Please use this identifier to cite or link to this item: http://docs.prosentient.com.au/prosentientjspui/handle/1/10991
Title: Four years after graduation: occupational therapists' work destinations and perceptions of preparedness for practice.
Authors: Brockwell, Dione
Wielandt, Trish
Clark, Michele
Affiliation: Specialist Adult Health Service, Northern Territory Department of Health and Families, Northern Territory, Australia. dione.brockwell@nt.gov.au.
Issue Date: Apr-2009
Citation: The Australian journal of rural health 2009-04; 17(2): 71-6
Abstract: The present study sought to identify the work destinations of graduates and ascertain their perceived preparedness for practice from a regional occupational therapy program, which had been specifically developed to support the health requirements of northern Australians by having an emphasis on rural practice. Self-report questionnaires and semistructured in-depth telephone interviews. Graduates (n = 15) from the first cohort of occupational therapists from James Cook University, Queensland. The study enabled comparisons to be made between rural and urban based occupational therapists, while the semistructured interviews provided a deeper understanding of participants' experiences regarding their preparation for practice. Demographic differences were noted between occupational therapists working in rural and urban settings. Rural therapists were predominantly younger and had worked in slightly more positions than their urban counterparts. The study also offered some insights into the value that therapists placed on the subjects taught during their undergraduate occupational therapy training, and had highlighted the differences in perceptions between therapists with rural experience and those with urban experience regarding the subjects that best prepared them for practice. Generally, rural therapists reported that all subjects included in the curriculum had equipped them well for practice. Findings suggest the need to undertake further research to determine the actual nature of rural practice, the personal characteristics of rural graduates and the experiences of students while on rural clinical placements.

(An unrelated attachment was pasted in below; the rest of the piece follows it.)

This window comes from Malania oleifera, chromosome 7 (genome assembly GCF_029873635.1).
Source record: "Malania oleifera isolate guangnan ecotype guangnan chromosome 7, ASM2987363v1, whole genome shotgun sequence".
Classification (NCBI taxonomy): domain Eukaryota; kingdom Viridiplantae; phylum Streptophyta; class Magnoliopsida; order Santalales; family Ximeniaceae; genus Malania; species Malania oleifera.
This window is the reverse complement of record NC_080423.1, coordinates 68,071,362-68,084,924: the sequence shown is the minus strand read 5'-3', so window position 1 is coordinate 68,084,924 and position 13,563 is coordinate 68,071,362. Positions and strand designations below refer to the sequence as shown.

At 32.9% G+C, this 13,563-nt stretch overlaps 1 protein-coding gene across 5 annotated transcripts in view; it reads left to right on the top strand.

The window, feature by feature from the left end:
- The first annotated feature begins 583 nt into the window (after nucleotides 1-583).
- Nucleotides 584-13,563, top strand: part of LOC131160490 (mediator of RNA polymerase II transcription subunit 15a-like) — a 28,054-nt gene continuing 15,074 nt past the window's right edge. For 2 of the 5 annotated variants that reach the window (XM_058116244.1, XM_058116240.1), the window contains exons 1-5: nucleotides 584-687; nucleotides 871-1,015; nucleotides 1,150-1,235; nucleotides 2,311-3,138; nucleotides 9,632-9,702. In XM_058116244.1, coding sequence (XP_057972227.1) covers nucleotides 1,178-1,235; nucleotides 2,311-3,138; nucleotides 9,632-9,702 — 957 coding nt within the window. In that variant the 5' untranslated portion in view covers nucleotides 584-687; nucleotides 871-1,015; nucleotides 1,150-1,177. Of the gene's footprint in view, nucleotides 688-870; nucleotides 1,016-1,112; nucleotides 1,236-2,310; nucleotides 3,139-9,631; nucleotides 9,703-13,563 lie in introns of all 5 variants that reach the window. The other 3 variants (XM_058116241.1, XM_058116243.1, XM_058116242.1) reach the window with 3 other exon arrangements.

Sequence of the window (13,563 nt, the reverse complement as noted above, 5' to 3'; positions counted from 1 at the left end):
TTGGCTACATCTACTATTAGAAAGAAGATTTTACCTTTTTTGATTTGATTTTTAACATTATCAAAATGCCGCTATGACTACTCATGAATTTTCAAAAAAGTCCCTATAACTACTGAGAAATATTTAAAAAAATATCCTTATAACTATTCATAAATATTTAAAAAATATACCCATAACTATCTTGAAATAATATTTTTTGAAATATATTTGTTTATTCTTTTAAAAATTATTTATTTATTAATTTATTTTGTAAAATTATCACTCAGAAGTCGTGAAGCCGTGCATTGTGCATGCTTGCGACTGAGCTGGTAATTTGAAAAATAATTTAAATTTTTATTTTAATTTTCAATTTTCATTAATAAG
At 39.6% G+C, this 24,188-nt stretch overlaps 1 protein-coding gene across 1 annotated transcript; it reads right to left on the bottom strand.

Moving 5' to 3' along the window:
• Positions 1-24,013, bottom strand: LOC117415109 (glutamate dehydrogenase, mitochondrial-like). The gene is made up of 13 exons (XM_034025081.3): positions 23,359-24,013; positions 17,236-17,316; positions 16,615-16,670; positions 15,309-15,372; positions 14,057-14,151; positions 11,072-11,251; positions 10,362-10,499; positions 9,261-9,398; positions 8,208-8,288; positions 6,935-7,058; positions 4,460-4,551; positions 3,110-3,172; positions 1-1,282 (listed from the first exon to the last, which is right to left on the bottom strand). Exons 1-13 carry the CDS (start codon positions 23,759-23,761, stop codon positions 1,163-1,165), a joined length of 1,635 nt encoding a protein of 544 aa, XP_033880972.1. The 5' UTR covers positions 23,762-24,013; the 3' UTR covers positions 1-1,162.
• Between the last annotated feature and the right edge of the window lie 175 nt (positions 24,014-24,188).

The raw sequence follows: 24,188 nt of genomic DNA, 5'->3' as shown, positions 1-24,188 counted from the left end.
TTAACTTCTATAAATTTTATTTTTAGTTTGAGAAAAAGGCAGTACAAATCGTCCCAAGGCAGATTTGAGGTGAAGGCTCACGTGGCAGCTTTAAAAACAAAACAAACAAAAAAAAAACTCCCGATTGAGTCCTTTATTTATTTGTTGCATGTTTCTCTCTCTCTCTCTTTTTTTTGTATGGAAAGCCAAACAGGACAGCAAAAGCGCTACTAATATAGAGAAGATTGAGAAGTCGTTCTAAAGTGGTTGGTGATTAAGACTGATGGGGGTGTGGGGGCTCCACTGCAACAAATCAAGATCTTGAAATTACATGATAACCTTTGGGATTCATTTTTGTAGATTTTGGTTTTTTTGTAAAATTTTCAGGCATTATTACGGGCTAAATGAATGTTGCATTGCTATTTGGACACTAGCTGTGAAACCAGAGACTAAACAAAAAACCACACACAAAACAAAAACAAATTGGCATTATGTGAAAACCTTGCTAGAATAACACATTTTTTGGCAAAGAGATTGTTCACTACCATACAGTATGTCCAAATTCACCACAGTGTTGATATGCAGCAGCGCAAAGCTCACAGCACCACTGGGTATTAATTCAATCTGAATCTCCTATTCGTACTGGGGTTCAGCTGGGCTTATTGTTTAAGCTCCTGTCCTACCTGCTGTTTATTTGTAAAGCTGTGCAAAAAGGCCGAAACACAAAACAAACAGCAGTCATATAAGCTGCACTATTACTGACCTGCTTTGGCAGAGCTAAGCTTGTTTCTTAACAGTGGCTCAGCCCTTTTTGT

URI: http://docs.prosentient.com.au/prosentientjspui/handle/1/10991
DOI: 10.1111/j.1440-1584.2008.01020.x
Type: Journal Article
Subjects: Adult
Curriculum
Female
Humans
Male
Middle Aged
Occupational Therapy
Queensland
Rural Health Services
Urban Health Services
Appears in Collections:NT Health digital library

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